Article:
2.6 A numerical example of actuarial calculation for vesting rights in DB & DC schemes
2.7 Pension benefit statements and digitalisation capabilities


March 18th, 2016: Risk Management day (6 hours)


Risk Measurement: Principles and Recent Developments


Professor Roger J.A. Laeven, University of Amsterdam, the Netherlands


Summary of the Course

Starting with the St. Petersburg paradox of Daniel Bernoulli, almost 300 years later the theory of risk measurement has developed into one of the most advanced and fascinating areas of actuarial science, insurance and finance. This short course covers basic principles and recent developments in the theory of risk measurement and will discuss applications to portfolio choice, pricing and risk sharing. Special attention is paid to the microeconomic foundations of actuarial and financial risk measurement. More detail and reading links are here (pdf).


1. Introduction
I. Basic Principles
2. Law of Large Numbers
3. Risk Pooling and Risk Spreading
II. From Basic Principles to Recent Developments
4. Measures of Risk
     4.1 Risk Aversion
     4.2 Ambiguity Aversion
5. Dynamic Risk Measurement
6. Optimal Portfolio Choice and Indifference Valuation
7. Optimal Risk Sharing


March 19th, 2016: Finance day (6 hours)


Temporal Dependence in Financial Models


Professor Oleg Rusakov, St. Petersburg State University, Russia


Summary of the Course

Constructing an adequate model for description of time behaviour of various quantities is a very important problem in economics and finance. In particular, in order to build a viable forecast of a quantity one needs firstly to establish a set of estimation formulae that take into account the dynamics of the corresponding quantity.

In the first part of this short course we consider deterministic and stochastic models of interest rates, discuss the effect that Poissonian flows have on bond pricing, examine a concept of a «residual dependence» for financial instruments. In this connection we also study a number of generalisations of the classical Vasicek model, constructing a class of random processes of an Ornstein–Uhlenbeck type.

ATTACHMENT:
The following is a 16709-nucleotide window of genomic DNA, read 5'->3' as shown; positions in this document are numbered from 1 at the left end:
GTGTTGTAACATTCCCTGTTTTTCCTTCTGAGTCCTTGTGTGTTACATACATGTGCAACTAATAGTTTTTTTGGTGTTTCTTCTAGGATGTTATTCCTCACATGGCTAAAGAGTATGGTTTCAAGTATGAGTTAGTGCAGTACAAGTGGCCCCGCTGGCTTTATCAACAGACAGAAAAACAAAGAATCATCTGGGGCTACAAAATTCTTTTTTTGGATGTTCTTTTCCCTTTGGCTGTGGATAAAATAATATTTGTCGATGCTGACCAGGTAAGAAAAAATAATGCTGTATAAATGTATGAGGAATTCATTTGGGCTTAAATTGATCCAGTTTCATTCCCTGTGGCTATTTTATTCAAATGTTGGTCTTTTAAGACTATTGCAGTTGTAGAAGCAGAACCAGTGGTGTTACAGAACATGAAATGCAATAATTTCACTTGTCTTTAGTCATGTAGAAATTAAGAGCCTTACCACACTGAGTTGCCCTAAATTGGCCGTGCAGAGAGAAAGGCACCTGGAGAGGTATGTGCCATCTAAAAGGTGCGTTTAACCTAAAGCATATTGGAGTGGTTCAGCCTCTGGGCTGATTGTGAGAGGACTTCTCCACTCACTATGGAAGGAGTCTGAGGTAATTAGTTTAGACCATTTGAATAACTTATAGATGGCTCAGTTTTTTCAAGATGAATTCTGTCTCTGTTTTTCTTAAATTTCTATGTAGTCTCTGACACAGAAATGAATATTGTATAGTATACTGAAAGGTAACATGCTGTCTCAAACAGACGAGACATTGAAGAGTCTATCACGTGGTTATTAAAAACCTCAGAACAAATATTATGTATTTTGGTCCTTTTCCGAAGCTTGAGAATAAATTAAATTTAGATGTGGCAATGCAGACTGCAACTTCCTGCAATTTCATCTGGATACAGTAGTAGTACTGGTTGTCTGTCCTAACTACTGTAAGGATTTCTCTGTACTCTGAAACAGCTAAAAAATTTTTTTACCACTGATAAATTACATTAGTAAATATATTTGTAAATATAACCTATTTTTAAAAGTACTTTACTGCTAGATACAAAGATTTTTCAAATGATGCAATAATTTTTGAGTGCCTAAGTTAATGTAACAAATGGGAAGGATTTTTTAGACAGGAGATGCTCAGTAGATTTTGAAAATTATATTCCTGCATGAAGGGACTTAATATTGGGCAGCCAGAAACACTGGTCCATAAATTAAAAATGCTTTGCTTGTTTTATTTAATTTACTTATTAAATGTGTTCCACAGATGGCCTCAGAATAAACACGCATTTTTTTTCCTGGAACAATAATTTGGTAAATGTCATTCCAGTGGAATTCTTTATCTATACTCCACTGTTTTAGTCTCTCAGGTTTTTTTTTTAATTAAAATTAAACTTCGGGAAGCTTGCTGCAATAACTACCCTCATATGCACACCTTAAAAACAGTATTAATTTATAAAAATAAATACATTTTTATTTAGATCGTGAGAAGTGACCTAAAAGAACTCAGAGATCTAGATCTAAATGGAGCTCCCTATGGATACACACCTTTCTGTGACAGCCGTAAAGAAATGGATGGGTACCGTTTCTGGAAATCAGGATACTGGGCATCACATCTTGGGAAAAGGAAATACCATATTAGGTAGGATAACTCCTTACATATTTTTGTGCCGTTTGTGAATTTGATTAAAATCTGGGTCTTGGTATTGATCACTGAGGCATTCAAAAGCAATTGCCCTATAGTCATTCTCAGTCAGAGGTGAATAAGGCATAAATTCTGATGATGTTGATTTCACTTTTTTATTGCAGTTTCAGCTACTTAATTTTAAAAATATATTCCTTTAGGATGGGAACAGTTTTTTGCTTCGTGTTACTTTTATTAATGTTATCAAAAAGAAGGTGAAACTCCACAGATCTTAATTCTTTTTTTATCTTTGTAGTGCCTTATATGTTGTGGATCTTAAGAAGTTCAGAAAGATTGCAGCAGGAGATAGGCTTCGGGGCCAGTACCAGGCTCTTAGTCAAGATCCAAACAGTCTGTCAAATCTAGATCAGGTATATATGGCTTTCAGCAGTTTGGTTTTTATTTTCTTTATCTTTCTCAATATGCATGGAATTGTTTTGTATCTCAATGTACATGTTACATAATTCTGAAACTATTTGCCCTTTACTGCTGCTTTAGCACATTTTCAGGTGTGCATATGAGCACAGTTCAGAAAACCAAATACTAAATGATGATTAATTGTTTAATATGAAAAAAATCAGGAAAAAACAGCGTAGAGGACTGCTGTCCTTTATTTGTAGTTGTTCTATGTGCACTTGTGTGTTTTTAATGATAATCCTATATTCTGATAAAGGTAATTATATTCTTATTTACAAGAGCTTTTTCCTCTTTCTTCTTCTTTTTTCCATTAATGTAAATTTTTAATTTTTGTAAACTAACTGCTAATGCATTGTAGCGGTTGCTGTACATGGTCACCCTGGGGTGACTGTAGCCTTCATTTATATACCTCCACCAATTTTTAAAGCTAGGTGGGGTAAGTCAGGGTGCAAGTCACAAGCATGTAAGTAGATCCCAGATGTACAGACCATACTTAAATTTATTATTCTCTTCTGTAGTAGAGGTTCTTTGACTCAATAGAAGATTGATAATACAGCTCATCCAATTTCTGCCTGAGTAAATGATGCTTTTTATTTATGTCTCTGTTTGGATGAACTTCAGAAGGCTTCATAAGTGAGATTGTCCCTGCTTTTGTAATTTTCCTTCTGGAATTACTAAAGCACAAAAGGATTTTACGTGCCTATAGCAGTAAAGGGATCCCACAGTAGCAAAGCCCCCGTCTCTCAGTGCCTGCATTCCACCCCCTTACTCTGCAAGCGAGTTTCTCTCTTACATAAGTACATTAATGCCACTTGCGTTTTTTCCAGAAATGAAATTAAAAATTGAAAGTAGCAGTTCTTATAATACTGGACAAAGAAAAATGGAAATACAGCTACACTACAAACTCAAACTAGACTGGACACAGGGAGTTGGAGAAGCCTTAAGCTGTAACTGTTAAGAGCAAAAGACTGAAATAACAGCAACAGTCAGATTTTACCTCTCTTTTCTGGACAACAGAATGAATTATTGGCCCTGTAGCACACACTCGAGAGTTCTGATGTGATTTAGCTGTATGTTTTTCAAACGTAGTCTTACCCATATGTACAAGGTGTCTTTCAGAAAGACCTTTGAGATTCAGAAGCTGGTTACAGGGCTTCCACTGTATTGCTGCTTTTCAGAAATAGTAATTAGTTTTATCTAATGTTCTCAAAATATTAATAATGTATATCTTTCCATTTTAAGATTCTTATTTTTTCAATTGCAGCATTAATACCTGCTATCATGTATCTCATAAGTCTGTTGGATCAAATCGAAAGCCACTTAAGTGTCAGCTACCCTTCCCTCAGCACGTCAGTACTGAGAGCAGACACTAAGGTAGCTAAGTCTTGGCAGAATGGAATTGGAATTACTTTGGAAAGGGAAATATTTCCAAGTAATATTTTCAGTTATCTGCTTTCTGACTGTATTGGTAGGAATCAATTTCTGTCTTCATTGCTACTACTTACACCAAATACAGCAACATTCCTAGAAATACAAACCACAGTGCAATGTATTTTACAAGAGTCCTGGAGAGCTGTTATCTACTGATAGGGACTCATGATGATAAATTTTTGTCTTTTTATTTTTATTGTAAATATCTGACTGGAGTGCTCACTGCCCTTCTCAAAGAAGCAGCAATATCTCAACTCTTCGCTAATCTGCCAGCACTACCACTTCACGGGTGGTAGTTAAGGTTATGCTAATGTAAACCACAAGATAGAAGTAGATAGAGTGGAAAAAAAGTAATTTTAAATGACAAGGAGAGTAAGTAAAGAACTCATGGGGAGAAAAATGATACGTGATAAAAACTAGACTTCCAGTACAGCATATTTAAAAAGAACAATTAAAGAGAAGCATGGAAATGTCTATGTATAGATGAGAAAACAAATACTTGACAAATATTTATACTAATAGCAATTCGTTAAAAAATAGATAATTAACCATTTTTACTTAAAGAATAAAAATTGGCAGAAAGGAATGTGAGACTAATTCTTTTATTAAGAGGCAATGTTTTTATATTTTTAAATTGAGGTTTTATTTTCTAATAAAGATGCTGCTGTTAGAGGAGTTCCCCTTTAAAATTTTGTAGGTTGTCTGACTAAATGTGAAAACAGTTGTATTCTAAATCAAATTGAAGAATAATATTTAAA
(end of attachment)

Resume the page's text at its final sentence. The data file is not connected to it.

In the second part of the course we discuss a construction of a geometric Brownian motion process as a limiting case for a binary process. We apply this model in a non-traditional way: our aim is to obtain objective and well-grounded in mathematical principles estimations of rational prices in the real estate market. We shall also see a new role for the Sharpe ratio, which it plays in a process of sequential comparisons of various quantities.


1. Introduction. Deterministic models

I. Basic Stochasics Principles
2. Laws of Large Numbers, absence of after-effects, characterisations of distributions
3. Subordinations (random changes of time) for random processes
4. Poissonian and pseudo-Poissonian processes
5. The Ornstein–Uhlenbeck process and its characterisation properties
6. Multi-agent model for the Ornstein–Uhlenbeck type processes
7. Case of random intensity of the leading Poisson process
8. The O. Vasicek model and its generalisations. Numerical examples
9. Random contraction or random projection? How AR(1) model underestimates risks which follow from the past

II. Geometric Brownian Motion (gBm) and Log Normal distribution
10. A binary scheme and the Cox–Ross–Rubinstein model
11. Limit transition from the Cox–Ross–Rubinstein model to the Black–Scholes model: the functional limit theorem gives convergence of continuous functionals of prices
12. Binary process of sequential comparisons of values and gBm as a limit
13. The initial value choice problem and the Sharpe ratio in this relation
14. Applications to the real estate market and examples


The Organising Committee


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Photo Report of the School 2016